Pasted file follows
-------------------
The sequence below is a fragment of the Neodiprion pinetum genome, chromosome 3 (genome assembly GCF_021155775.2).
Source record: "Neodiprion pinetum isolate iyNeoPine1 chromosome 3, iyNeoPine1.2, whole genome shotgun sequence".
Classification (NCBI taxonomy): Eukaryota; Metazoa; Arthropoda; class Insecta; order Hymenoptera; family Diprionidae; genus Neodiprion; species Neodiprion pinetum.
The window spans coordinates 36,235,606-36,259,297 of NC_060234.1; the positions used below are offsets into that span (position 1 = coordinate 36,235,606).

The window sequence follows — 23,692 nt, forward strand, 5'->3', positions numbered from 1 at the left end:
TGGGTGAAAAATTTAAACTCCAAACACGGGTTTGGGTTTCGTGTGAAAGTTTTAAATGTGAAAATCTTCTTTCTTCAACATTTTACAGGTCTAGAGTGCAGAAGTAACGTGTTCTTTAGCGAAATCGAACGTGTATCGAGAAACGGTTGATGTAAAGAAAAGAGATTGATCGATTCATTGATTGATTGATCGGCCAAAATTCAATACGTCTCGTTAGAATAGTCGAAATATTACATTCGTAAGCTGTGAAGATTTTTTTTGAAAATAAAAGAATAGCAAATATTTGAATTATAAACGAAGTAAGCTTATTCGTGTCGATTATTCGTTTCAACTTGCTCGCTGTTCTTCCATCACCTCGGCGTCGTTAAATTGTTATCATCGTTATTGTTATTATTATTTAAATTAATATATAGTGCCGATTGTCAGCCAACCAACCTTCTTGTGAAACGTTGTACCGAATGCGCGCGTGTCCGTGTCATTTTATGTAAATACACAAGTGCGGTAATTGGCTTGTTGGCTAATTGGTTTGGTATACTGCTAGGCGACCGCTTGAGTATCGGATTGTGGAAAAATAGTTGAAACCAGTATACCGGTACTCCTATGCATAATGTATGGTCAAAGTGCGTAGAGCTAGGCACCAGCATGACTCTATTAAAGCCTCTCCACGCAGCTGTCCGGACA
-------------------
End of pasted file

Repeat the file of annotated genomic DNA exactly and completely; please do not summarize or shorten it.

The sequence below is a fragment of the Neodiprion pinetum genome, chromosome 3 (genome assembly GCF_021155775.2).
Source record: "Neodiprion pinetum isolate iyNeoPine1 chromosome 3, iyNeoPine1.2, whole genome shotgun sequence".
Classification (NCBI taxonomy): Eukaryota; Metazoa; Arthropoda; class Insecta; order Hymenoptera; family Diprionidae; genus Neodiprion; species Neodiprion pinetum.
The window spans coordinates 36,235,606-36,259,297 of NC_060234.1; the positions used below are offsets into that span (position 1 = coordinate 36,235,606).

The window sequence follows — 23,692 nt, forward strand, 5'->3', positions numbered from 1 at the left end:
TGGGTGAAAAATTTAAACTCCAAACACGGGTTTGGGTTTCGTGTGAAAGTTTTAAATGTGAAAATCTTCTTTCTTCAACATTTTACAGGTCTAGAGTGCAGAAGTAACGTGTTCTTTAGCGAAATCGAACGTGTATCGAGAAACGGTTGATGTAAAGAAAAGAGATTGATCGATTCATTGATTGATTGATCGGCCAAAATTCAATACGTCTCGTTAGAATAGTCGAAATATTACATTCGTAAGCTGTGAAGATTTTTTTTGAAAATAAAAGAATAGCAAATATTTGAATTATAAACGAAGTAAGCTTATTCGTGTCGATTATTCGTTTCAACTTGCTCGCTGTTCTTCCATCACCTCGGCGTCGTTAAATTGTTATCATCGTTATTGTTATTATTATTTAAATTAATATATAGTGCCGATTGTCAGCCAACCAACCTTCTTGTGAAACGTTGTACCGAATGCGCGCGTGTCCGTGTCATTTTATGTAAATACACAAGTGCGGTAATTGGCTTGTTGGCTAATTGGTTTGGTATACTGCTAGGCGACCGCTTGAGTATCGGATTGTGGAAAAATAGTTGAAACCAGTATACCGGTACTCCTATGCATAATGTATGGTCAAAGTGCGTAGAGCTAGGCACCAGCATGACTCTATTAAAGCCTCTCCACGCAGCTGTCCGGACA